In the wake of Covid-19, organizations are under increasing pressure to envoke better employee communications. Every organization is pivoting quickly to meet the effects of the pandemic’s financial and human consequences.
If there ever was a time to invest in employee communications, now is that time.
Yet far too often, these changes are not fully communicated throughout the organization. Why? It typically boils down to three key reasons: Speed, Resources, and Leadership.
Many companies are moving so fast that communicating change takes a backseat to other priorities. Other organizations do not have the resources – personnel, infrastructure, tools, etc. – in place to deliver information effectively. And finally, if leadership does not view employee communication as essential, it never will be.
But if there ever was a time to invest in employee communications, now is that time. If the goal is to keep employees motivated, engaged, and informed, think about all the barriers in place today. A sample list includes:
- Dispersed/remote workforces
- Ongoing layoffs and furloughs
- Changes to employee policies
- Shifts in strategy
- New tactics
- Changes to local, state and federal back-to-work policies
- The endless stream of negative news
- The real fear every employee is facing
Accounting for all these factors requires a careful examination of what’s currently working and what’s not.
Below are nine tips to consider for an effective employee communications strategy in today’s post-pandemic society:
1. Get Executive/Leadership Buy-In
If leadership buy-in is lacking, it is the responsibility of HR and communication pros to show the value proposition. Develop a plan, strategy, KPIs, budget, and timeline. Find ways to share and gain the buy-in required.
2. Get the Data You Need By Checking in with All Employees
No matter how large or dispersed your organization is, it’s critical to check in with your employees. What are their fears? What are their questions? What do they care about? How would they like to receive information? Gather as much information as possible using online surveys, conversations, focus groups, and other methods. Collate this information and use it to develop your strategic approach.
Gather as much information as possible using online surveys, conversations, focus groups, and other methods.
3. Explain the Why
Your organization will continue making changes. But it’s not enough to talk about the changes themselves. People need to understand the “why” behind the changes, and how those will affect them.
4. Utilize Numerous Platforms and Channels
These days, one communication mode is not enough. We consume information from our laptops, mobile phones, radio, and TV. We listen to podcasts, browse websites, and watch YouTube. To reach your employees, you must communicate with them the way they want to consume the information.
5. Select the Right Model for the Right News
It’s important to match the kind of news you’re communicating with the appropriate communication vehicle. For example, a major company announcement, one that requires nuance, sophistication, and depth, might be better communicated via a Zoom Meeting vs. a memo.
6. Allow for Conversation and Feedback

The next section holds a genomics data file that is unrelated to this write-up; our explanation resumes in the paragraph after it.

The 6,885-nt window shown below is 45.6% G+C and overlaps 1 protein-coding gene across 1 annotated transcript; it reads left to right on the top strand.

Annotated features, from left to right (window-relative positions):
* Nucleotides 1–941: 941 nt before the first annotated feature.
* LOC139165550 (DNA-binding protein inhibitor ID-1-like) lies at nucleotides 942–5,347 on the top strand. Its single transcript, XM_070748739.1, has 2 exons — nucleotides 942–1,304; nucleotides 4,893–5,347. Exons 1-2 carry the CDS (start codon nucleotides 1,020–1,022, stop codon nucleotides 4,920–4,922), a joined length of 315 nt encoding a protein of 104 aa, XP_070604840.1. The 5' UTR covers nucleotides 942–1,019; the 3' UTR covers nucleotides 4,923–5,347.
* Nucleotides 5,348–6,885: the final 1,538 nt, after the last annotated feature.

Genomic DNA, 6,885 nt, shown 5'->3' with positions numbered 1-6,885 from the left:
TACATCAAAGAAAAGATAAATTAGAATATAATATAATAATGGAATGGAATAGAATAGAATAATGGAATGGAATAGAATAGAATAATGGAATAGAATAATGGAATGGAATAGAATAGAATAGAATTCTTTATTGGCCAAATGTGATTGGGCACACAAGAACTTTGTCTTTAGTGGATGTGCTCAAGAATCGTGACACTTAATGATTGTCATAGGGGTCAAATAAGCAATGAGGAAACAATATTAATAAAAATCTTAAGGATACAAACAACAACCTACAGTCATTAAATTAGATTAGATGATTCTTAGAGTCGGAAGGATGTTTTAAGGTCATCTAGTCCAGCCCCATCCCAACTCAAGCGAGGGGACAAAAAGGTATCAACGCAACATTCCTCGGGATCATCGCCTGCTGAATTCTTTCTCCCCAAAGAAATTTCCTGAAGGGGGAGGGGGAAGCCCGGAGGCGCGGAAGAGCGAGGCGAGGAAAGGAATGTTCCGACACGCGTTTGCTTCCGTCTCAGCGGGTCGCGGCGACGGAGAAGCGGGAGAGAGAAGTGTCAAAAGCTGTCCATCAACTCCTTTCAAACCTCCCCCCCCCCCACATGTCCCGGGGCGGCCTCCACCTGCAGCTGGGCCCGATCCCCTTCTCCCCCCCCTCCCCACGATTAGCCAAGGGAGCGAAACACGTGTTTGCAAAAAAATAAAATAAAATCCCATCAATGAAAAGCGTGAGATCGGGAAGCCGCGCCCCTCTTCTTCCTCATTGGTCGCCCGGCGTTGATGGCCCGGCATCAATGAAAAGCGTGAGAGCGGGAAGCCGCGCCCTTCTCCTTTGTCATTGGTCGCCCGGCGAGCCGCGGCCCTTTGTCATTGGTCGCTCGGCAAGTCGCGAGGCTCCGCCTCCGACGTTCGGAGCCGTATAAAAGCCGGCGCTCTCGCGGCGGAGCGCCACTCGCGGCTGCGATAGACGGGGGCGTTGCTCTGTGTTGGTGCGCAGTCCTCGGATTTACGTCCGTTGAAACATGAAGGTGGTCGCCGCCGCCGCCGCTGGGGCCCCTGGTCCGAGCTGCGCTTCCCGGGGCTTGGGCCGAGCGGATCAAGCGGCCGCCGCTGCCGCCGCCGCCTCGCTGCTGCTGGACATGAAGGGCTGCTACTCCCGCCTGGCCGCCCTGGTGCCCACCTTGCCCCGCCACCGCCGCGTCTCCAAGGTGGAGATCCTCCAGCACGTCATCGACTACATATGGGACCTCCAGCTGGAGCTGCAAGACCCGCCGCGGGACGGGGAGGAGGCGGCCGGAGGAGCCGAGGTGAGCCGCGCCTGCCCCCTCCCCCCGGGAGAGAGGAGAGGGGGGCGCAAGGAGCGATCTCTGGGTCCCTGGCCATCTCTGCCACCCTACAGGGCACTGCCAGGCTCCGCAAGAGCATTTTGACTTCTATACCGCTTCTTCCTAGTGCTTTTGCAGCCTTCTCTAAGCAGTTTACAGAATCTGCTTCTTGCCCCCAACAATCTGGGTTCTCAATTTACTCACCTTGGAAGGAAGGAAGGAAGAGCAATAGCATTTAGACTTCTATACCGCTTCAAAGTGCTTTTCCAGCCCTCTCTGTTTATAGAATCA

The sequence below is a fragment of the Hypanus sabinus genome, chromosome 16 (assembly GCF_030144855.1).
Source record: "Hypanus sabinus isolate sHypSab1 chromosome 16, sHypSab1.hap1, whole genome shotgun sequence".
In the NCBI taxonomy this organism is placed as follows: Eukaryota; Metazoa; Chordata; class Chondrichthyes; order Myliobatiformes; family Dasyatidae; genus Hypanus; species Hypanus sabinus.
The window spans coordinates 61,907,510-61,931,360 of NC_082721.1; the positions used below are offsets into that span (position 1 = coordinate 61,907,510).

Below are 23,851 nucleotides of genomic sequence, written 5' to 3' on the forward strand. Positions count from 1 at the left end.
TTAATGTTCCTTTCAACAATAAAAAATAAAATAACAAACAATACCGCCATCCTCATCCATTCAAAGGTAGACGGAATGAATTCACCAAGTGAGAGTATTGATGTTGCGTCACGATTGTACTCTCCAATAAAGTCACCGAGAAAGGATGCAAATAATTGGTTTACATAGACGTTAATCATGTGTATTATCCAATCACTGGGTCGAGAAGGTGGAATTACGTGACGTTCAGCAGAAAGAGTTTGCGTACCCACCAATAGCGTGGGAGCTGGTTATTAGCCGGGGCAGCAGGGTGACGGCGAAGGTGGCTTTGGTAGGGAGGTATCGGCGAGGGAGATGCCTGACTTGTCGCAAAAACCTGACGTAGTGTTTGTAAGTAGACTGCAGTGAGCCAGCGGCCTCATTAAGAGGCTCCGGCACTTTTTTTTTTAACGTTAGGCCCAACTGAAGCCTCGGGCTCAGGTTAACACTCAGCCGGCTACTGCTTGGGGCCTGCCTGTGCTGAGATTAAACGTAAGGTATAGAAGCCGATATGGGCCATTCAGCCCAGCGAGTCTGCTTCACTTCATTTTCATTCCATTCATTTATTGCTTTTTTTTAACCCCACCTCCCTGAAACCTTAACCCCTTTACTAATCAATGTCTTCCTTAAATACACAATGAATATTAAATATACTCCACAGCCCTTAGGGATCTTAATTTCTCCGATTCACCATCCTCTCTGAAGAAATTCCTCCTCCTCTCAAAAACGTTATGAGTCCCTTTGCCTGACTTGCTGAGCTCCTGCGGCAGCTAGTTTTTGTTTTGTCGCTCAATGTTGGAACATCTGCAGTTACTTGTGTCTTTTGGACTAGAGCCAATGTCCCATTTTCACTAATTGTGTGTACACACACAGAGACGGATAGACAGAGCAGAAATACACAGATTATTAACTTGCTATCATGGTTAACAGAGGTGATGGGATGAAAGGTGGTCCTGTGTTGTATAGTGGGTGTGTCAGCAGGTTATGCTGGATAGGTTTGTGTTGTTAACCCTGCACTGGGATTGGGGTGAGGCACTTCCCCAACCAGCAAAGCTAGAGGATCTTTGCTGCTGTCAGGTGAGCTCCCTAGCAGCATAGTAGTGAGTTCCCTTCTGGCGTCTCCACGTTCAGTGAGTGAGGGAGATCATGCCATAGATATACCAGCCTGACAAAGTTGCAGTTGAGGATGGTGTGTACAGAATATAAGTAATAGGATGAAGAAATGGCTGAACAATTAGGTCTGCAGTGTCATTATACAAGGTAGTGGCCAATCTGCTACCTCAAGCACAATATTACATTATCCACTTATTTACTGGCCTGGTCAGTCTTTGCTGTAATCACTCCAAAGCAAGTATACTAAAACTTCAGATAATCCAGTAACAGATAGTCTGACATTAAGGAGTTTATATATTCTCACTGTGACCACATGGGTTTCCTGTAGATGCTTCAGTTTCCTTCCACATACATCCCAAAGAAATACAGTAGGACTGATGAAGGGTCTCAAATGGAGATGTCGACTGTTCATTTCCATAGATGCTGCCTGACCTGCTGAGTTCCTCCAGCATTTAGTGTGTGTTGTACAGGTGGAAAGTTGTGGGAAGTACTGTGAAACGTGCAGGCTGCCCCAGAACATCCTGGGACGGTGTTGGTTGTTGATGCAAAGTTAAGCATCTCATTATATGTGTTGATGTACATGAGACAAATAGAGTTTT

It’s often forgotten, but effective communication is actually a dialog. If you’re only sending messages, but not getting any in return, the communication process is ineffective. Be sure you’re building in ways to gather feedback and allow for conversation.
It’s often forgotten, but effective communication is actually a dialog.
7. Ensure Words Match Actions
Nothing breaks trust faster than when words are not aligned with actions. Communication professionals must take great care – and hold decision-makers accountable – to ensure what is communicated is indeed turned into action.
8. Be Consistent
During a crisis, over-communicating is essential. (See a previous blog about communicating during a crisis.) But even during “normal times,” which these are not, a consistent communication cadence is required. Whether your communication is daily, weekly or monthly, sticking to a consistent schedule sets expectations for recipients.
9. Stay True to Your Culture
Even though organizations are going through massive change, it’s important to stick to your culture. Years of building and investing in this culture should not be abandoned. Your culture is likely the main reason why people joined your team. Lean on your culture and leverage it to your advantage.
We Can Help: Free Consultations Available
Local officials say shutting down was easier than reopening. The same can be said for businesses.
As your employees come back to work and business picks up, there remains uncertainty and change. It’s essential that organizations communicate with clarity as we emerge from the lock-down. What’s changed? What’s not? What’s now, and what’s the future?
Organizations looking to upgrade their employee communications strategies often benefit from an outsider’s input. With a third-party perspective, they get objective advice on what is working and what is not.
Spaulding Communications and its network of experienced communication professionals can help. We’ve been on the front lines of change management communication. We’ve worked with organizations large and small to implement internal communication strategies aligned to organizational goals.
We’re offering free consultations for any organization looking to enhance its employee and stakeholder communication. We’ll spend the requisite time understanding your current approach. We’ll listen to what you believe is working, what’s not and what’s needed. We’ll then provide thoughts for moving forward.
To set up a consultation, you may call 404-324-6031 or send an email firstname.lastname@example.org or leave a message below.